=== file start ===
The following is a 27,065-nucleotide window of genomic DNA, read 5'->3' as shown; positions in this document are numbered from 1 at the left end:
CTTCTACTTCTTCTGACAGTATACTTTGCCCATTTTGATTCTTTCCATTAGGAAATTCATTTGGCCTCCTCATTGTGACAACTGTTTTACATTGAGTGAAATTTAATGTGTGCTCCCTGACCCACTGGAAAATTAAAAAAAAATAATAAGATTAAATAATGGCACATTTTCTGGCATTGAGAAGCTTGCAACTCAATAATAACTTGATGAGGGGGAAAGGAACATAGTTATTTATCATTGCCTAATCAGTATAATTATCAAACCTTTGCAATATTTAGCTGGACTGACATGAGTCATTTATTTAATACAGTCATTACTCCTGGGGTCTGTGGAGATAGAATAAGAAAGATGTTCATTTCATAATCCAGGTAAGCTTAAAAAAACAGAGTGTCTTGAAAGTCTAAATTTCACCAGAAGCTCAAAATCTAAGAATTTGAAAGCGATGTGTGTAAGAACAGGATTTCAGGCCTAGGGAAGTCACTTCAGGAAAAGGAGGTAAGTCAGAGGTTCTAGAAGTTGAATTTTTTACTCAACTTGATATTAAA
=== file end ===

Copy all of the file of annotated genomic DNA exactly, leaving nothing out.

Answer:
The following is a 27,065-nucleotide window of genomic DNA, read 5'->3' as shown; positions in this document are numbered from 1 at the left end:
CTTCTACTTCTTCTGACAGTATACTTTGCCCATTTTGATTCTTTCCATTAGGAAATTCATTTGGCCTCCTCATTGTGACAACTGTTTTACATTGAGTGAAATTTAATGTGTGCTCCCTGACCCACTGGAAAATTAAAAAAAAATAATAAGATTAAATAATGGCACATTTTCTGGCATTGAGAAGCTTGCAACTCAATAATAACTTGATGAGGGGGAAAGGAACATAGTTATTTATCATTGCCTAATCAGTATAATTATCAAACCTTTGCAATATTTAGCTGGACTGACATGAGTCATTTATTTAATACAGTCATTACTCCTGGGGTCTGTGGAGATAGAATAAGAAAGATGTTCATTTCATAATCCAGGTAAGCTTAAAAAAACAGAGTGTCTTGAAAGTCTAAATTTCACCAGAAGCTCAAAATCTAAGAATTTGAAAGCGATGTGTGTAAGAACAGGATTTCAGGCCTAGGGAAGTCACTTCAGGAAAAGGAGGTAAGTCAGAGGTTCTAGAAGTTGAATTTTTTACTCAACTTGATATTAAA